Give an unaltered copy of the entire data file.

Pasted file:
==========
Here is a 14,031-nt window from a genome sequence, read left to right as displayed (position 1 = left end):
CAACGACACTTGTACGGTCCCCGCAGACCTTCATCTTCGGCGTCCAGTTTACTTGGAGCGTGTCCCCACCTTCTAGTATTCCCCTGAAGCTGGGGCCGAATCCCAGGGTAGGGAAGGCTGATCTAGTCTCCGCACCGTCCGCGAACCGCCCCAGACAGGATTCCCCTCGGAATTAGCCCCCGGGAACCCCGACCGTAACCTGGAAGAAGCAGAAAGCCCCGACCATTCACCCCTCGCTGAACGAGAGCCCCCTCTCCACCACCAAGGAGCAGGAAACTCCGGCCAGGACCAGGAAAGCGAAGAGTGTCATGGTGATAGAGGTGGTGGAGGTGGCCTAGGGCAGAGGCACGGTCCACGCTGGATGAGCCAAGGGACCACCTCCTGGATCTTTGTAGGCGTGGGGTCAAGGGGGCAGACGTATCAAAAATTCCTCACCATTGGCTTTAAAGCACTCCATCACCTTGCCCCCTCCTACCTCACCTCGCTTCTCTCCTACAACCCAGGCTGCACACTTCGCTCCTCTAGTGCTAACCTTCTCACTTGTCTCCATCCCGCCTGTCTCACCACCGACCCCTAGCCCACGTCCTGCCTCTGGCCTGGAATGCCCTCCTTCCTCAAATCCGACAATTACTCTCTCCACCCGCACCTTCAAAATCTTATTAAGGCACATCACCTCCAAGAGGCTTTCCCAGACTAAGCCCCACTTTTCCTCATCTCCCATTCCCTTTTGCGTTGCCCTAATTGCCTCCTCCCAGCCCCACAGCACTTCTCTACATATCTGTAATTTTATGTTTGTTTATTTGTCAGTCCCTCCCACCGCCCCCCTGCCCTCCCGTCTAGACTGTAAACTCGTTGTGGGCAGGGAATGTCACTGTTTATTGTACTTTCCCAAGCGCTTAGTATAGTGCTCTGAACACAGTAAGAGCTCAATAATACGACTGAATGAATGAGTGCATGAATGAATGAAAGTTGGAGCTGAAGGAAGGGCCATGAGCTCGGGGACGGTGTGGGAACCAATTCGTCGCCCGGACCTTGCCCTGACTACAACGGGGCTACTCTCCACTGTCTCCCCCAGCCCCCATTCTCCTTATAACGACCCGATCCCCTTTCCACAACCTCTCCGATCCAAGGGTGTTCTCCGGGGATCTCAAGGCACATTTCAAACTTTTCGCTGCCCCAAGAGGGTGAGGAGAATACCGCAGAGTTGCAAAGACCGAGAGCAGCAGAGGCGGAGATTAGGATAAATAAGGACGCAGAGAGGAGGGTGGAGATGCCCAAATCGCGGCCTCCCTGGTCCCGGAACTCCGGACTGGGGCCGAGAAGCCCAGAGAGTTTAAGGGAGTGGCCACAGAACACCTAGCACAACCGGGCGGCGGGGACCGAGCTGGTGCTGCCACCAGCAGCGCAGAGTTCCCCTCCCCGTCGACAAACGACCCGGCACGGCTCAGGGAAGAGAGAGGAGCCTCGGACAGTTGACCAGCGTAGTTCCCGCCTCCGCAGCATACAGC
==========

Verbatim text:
Here is a 14,031-nt window from a genome sequence, read left to right as displayed (position 1 = left end):
CAACGACACTTGTACGGTCCCCGCAGACCTTCATCTTCGGCGTCCAGTTTACTTGGAGCGTGTCCCCACCTTCTAGTATTCCCCTGAAGCTGGGGCCGAATCCCAGGGTAGGGAAGGCTGATCTAGTCTCCGCACCGTCCGCGAACCGCCCCAGACAGGATTCCCCTCGGAATTAGCCCCCGGGAACCCCGACCGTAACCTGGAAGAAGCAGAAAGCCCCGACCATTCACCCCTCGCTGAACGAGAGCCCCCTCTCCACCACCAAGGAGCAGGAAACTCCGGCCAGGACCAGGAAAGCGAAGAGTGTCATGGTGATAGAGGTGGTGGAGGTGGCCTAGGGCAGAGGCACGGTCCACGCTGGATGAGCCAAGGGACCACCTCCTGGATCTTTGTAGGCGTGGGGTCAAGGGGGCAGACGTATCAAAAATTCCTCACCATTGGCTTTAAAGCACTCCATCACCTTGCCCCCTCCTACCTCACCTCGCTTCTCTCCTACAACCCAGGCTGCACACTTCGCTCCTCTAGTGCTAACCTTCTCACTTGTCTCCATCCCGCCTGTCTCACCACCGACCCCTAGCCCACGTCCTGCCTCTGGCCTGGAATGCCCTCCTTCCTCAAATCCGACAATTACTCTCTCCACCCGCACCTTCAAAATCTTATTAAGGCACATCACCTCCAAGAGGCTTTCCCAGACTAAGCCCCACTTTTCCTCATCTCCCATTCCCTTTTGCGTTGCCCTAATTGCCTCCTCCCAGCCCCACAGCACTTCTCTACATATCTGTAATTTTATGTTTGTTTATTTGTCAGTCCCTCCCACCGCCCCCCTGCCCTCCCGTCTAGACTGTAAACTCGTTGTGGGCAGGGAATGTCACTGTTTATTGTACTTTCCCAAGCGCTTAGTATAGTGCTCTGAACACAGTAAGAGCTCAATAATACGACTGAATGAATGAGTGCATGAATGAATGAAAGTTGGAGCTGAAGGAAGGGCCATGAGCTCGGGGACGGTGTGGGAACCAATTCGTCGCCCGGACCTTGCCCTGACTACAACGGGGCTACTCTCCACTGTCTCCCCCAGCCCCCATTCTCCTTATAACGACCCGATCCCCTTTCCACAACCTCTCCGATCCAAGGGTGTTCTCCGGGGATCTCAAGGCACATTTCAAACTTTTCGCTGCCCCAAGAGGGTGAGGAGAATACCGCAGAGTTGCAAAGACCGAGAGCAGCAGAGGCGGAGATTAGGATAAATAAGGACGCAGAGAGGAGGGTGGAGATGCCCAAATCGCGGCCTCCCTGGTCCCGGAACTCCGGACTGGGGCCGAGAAGCCCAGAGAGTTTAAGGGAGTGGCCACAGAACACCTAGCACAACCGGGCGGCGGGGACCGAGCTGGTGCTGCCACCAGCAGCGCAGAGTTCCCCTCCCCGTCGACAAACGACCCGGCACGGCTCAGGGAAGAGAGAGGAGCCTCGGACAGTTGACCAGCGTAGTTCCCGCCTCCGCAGCATACAGC